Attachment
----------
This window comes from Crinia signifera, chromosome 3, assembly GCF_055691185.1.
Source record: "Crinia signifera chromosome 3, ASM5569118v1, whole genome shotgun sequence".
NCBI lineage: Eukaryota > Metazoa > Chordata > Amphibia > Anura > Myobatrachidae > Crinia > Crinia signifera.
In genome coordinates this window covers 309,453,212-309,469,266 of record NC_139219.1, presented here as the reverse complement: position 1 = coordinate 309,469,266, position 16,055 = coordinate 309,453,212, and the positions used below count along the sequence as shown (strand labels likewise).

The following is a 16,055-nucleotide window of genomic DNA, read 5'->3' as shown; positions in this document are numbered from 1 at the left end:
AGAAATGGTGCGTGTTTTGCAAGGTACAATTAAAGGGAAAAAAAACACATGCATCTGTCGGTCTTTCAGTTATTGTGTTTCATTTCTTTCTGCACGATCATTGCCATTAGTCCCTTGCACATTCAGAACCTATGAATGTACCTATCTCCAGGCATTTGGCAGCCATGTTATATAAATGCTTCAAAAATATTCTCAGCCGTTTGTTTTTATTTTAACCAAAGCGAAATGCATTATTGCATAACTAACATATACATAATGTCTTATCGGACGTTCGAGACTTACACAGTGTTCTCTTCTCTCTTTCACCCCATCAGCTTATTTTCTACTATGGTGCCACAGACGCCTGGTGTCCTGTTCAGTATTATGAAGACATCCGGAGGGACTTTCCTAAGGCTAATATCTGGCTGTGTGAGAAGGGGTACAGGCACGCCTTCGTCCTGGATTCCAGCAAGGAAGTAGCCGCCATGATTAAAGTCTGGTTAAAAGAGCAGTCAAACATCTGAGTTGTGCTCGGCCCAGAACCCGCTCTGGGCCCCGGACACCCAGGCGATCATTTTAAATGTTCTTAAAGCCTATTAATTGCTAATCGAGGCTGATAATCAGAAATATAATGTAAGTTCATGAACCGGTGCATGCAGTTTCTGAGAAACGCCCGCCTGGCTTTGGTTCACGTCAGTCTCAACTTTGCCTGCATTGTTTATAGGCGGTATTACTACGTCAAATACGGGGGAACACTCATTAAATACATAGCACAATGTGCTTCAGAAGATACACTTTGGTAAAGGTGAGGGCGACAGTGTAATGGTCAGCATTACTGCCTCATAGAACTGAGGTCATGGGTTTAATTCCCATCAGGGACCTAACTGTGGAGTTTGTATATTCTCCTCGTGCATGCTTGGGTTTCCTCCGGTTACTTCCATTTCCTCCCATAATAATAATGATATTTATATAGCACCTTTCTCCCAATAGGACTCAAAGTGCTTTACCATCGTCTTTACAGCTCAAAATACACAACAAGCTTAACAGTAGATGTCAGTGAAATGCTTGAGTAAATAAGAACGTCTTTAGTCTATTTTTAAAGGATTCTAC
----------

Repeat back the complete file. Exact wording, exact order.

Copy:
This window comes from Crinia signifera, chromosome 3, assembly GCF_055691185.1.
Source record: "Crinia signifera chromosome 3, ASM5569118v1, whole genome shotgun sequence".
NCBI lineage: Eukaryota > Metazoa > Chordata > Amphibia > Anura > Myobatrachidae > Crinia > Crinia signifera.
In genome coordinates this window covers 309,453,212-309,469,266 of record NC_139219.1, presented here as the reverse complement: position 1 = coordinate 309,469,266, position 16,055 = coordinate 309,453,212, and the positions used below count along the sequence as shown (strand labels likewise).

The following is a 16,055-nucleotide window of genomic DNA, read 5'->3' as shown; positions in this document are numbered from 1 at the left end:
AGAAATGGTGCGTGTTTTGCAAGGTACAATTAAAGGGAAAAAAAACACATGCATCTGTCGGTCTTTCAGTTATTGTGTTTCATTTCTTTCTGCACGATCATTGCCATTAGTCCCTTGCACATTCAGAACCTATGAATGTACCTATCTCCAGGCATTTGGCAGCCATGTTATATAAATGCTTCAAAAATATTCTCAGCCGTTTGTTTTTATTTTAACCAAAGCGAAATGCATTATTGCATAACTAACATATACATAATGTCTTATCGGACGTTCGAGACTTACACAGTGTTCTCTTCTCTCTTTCACCCCATCAGCTTATTTTCTACTATGGTGCCACAGACGCCTGGTGTCCTGTTCAGTATTATGAAGACATCCGGAGGGACTTTCCTAAGGCTAATATCTGGCTGTGTGAGAAGGGGTACAGGCACGCCTTCGTCCTGGATTCCAGCAAGGAAGTAGCCGCCATGATTAAAGTCTGGTTAAAAGAGCAGTCAAACATCTGAGTTGTGCTCGGCCCAGAACCCGCTCTGGGCCCCGGACACCCAGGCGATCATTTTAAATGTTCTTAAAGCCTATTAATTGCTAATCGAGGCTGATAATCAGAAATATAATGTAAGTTCATGAACCGGTGCATGCAGTTTCTGAGAAACGCCCGCCTGGCTTTGGTTCACGTCAGTCTCAACTTTGCCTGCATTGTTTATAGGCGGTATTACTACGTCAAATACGGGGGAACACTCATTAAATACATAGCACAATGTGCTTCAGAAGATACACTTTGGTAAAGGTGAGGGCGACAGTGTAATGGTCAGCATTACTGCCTCATAGAACTGAGGTCATGGGTTTAATTCCCATCAGGGACCTAACTGTGGAGTTTGTATATTCTCCTCGTGCATGCTTGGGTTTCCTCCGGTTACTTCCATTTCCTCCCATAATAATAATGATATTTATATAGCACCTTTCTCCCAATAGGACTCAAAGTGCTTTACCATCGTCTTTACAGCTCAAAATACACAACAAGCTTAACAGTAGATGTCAGTGAAATGCTTGAGTAAATAAGAACGTCTTTAGTCTATTTTTAAAGGATTCTAC